Monday Newsletter time: Garcia unlocks his swing, delivers two homers in Rangers’ win
(AP photo/LM Otero)
ARLINGTON — Adolis Garcia was an All-Star last season after a terrific first half, one that made him a favorite to be American League Rookie of the Year.
His second half wasn’t nearly as good, and it dropped him to fourth in the rookie balloting.
The Texas Rangers believed then, and still do, that a more patient Garcia could be more like the player he was in the first half.
And, by golly, he has tried.
Success, though, was missing. Frustration, it now seems, was high.
So, Garcia was given the day off Saturday and given an audience with manager Chris Woodward and Rangers hitting coaches. Garcia was reminded how good he can be, that he’s his best when he’s running wild and free, and the decision was made that he would be more aggressive at the plate.
Some stallions just can’t be tamed.
Garcia swatted two home runs Sunday and matched his career-high with five RBIs as the Rangers avoided a three-game sweep to the Boston Red Sox with a 7-1 victory.
Kole Calhoun also hit two home runs, both solo shots, and Martin Perez allowed one run in six innings for his fifth straight quality start.
Marcus Semien had a double to snap and 0-for-27 skid.
The Rangers need him to get going, for sure, but they need Garcia, too. They may have unlocked his swing by unlocking his mind.
“We talked, and we wanted to make sure we were all on the same page and program that I was doing last year,” Garcia said. “That’s what helped me. I got away from being aggressive and was trying to see more pitches, but I went back to being more aggressive and taking advantage of the pitches I was used to hitting.”
He came up big again late, as he did last season. His first homer was a three-run shot in the sixth that snapped a 1-1 tie, and his two-run homer in the eighth put the game away.
He had some swagger, too, telling Perez before his sixth-inning at-bat that he was going to hit a home run. After hitting it, he threw down his bat and was pointing at Perez as he started his home-run trot.
“I had told him I was going to win this game,” Garcia said.
Calhoun, who was teammates with Mike Trout, knows what a dynamic player looks like. Garcia won’t be as good as Trout, but he could be an All-Star again if he taps into his abilities.
“He’s definitely a fun player to watch and definitely a talented, talented ballplayer — one of the most talented I’ve played with, for sure,” Calhoun said. “It’s important that he knows that. He can carry this team single-handedly for an extended amount of time. For him to be as humble as he is and work as hard as he does and have that kind of talent, that’s the makeup of a special, special player, like a generational-type player.”
The Rangers played and pitched poorly Friday and Saturday in losing twice by a combined 14 runs.
They needed someone to stop the batting practice they had been throwing to Red Sox hitters.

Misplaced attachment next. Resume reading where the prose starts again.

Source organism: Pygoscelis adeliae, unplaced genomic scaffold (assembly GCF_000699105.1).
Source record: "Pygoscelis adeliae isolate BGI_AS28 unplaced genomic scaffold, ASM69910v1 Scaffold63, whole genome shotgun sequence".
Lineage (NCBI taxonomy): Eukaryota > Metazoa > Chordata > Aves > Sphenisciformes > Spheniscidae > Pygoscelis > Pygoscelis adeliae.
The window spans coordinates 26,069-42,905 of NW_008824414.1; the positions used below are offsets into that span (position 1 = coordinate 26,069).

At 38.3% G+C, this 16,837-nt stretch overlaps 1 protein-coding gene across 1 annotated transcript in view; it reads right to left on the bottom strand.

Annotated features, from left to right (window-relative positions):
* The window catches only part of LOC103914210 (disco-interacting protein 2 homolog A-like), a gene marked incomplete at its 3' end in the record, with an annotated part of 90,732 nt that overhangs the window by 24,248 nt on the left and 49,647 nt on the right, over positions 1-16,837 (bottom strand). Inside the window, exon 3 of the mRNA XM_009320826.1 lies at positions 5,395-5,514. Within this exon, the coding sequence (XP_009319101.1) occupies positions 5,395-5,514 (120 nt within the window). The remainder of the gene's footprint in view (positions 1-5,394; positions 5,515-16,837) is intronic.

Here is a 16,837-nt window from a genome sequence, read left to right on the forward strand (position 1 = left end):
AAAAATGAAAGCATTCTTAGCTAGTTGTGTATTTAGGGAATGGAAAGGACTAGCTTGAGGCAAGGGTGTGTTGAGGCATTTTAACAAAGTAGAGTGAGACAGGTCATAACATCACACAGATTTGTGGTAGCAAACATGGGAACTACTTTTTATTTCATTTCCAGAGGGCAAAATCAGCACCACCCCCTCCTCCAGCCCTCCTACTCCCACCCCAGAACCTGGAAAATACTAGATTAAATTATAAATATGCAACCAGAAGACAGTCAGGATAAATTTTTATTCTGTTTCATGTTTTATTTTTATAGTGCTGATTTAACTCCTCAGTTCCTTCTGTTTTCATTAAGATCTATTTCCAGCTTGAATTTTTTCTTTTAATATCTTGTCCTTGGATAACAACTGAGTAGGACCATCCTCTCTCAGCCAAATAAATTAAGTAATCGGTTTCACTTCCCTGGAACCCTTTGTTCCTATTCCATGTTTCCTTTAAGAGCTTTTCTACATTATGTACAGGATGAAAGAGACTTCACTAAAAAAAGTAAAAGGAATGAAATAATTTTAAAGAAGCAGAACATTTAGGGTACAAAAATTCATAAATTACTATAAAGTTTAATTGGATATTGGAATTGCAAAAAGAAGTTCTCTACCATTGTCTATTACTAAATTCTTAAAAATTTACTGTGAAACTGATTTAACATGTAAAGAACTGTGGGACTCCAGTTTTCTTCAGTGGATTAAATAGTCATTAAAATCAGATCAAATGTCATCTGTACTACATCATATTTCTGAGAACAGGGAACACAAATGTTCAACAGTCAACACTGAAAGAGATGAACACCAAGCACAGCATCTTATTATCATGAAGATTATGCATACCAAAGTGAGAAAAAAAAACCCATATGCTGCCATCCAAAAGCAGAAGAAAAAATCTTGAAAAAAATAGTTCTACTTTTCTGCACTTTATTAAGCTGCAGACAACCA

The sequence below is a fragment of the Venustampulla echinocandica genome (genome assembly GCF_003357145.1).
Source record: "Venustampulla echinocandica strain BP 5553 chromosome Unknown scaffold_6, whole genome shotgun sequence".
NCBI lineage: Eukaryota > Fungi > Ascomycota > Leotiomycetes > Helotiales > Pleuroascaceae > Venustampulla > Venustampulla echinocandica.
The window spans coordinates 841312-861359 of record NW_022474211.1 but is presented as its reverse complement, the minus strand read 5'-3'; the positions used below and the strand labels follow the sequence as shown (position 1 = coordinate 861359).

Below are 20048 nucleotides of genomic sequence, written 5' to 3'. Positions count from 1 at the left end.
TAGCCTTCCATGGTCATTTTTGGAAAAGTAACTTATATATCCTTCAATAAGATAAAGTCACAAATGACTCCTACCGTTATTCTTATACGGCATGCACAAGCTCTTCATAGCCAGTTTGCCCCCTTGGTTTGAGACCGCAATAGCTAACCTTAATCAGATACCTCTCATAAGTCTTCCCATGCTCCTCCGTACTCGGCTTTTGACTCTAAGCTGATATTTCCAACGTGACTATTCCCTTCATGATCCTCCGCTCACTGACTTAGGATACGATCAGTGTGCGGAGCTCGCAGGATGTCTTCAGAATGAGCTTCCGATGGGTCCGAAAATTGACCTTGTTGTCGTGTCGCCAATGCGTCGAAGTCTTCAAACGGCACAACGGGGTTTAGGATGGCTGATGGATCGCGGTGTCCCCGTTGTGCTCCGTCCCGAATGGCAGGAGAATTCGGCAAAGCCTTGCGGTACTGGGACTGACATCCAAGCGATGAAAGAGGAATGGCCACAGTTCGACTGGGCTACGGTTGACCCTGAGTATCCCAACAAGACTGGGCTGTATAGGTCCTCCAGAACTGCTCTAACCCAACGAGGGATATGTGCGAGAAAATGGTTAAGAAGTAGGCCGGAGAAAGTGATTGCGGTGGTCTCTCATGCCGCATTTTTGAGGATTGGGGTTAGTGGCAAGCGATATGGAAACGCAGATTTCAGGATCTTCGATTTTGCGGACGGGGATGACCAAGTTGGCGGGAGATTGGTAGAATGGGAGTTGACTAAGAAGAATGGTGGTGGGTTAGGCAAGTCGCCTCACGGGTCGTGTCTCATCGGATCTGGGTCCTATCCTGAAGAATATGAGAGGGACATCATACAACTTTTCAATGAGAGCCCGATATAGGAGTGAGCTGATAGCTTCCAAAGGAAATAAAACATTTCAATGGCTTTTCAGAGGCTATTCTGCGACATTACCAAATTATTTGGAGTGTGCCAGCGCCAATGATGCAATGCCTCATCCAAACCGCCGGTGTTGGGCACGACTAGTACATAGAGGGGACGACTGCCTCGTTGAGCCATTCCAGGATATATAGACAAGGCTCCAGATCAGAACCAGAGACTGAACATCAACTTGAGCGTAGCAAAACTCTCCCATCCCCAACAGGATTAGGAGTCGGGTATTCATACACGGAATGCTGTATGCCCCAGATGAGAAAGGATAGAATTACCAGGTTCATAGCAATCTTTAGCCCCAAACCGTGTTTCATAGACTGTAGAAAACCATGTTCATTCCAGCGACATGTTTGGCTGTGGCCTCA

Perez continued his hot stretch, surviving some trouble in the first inning. He allowed a run in the fifth, which Calhoun countered with his first home run, and deservedly picked up his second straight win.
Aside from getting out of the first-inning jam, his ability to not try to do too much against his told him was the key.
“I was trying to stay focused,” Perez said. “When you have that motivation, you try to be too perfect. Just keep doing what you’ve been doing. You’ve been having good results, so you don’t have to change.”
He struck out a season-high seven batters, including Xander Bogaerts and Trevor Story to wiggle out of the first. Perez dropped his ERA from 2.10 to 2.01.
Good stuff last week at Rangers Today, including the first in a top-50 series planned by T.R. Sullivan for his memoirs, and more good stuff is coming this week. Included will be our first road trip after covering the season-opener in Toronto. It won’t be the full trip, as the Oakland series coincides with the last day of school. I missed the last day of school once. Once. Here’s the latest, in case you missed it.
T.R.’s Memoirs: 50 most influential folks in Rangers history
The Sunday Read: Marcus Semien’s (and the Rangers’) hitting woes
Friday on the Farm: Luisangel Acuna seeking own identity
A jam-packed minor-league notebook
Like me on an airplane. Enjoy. See you Tuesday.
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— Fred Schultz (@FredSchultz35) May 12, 2022
Jeff Wilson, email@example.com
Perez is gold right now. And Garcia is a gamer and I just love watching him play.
Perez’s value per FG has him at nearly a $10M SP ($9.9M) and the Rangers got him for $4M…that is definitely gold.
Chev and many of us have been Perez fans since he was on the offseason prospect rankings at LSB. Looks like he’s “figured it out”.
Pitching man, just seems like if the talent is there, that sometimes you have to wait for it. Hard to do but it’s cool at least that he could come back here and show this level of performance.
Too early to speculate on whether to trade him at max value at the deadline? Assuming of course he’s still rolling. Then again, would it cause some controversy in the clubhouse, trading away a guy that’s becoming pretty integral to the identity of this team? If one (or more) of you slap this down, I get it, kinda hate writing it, just, the thought bubble exists.
I first met him in 2008 at instructs. Don Welke was gushing about him. It looks like he’s figuring things out. Better late than never. Personally, he one of my favorites to deal with.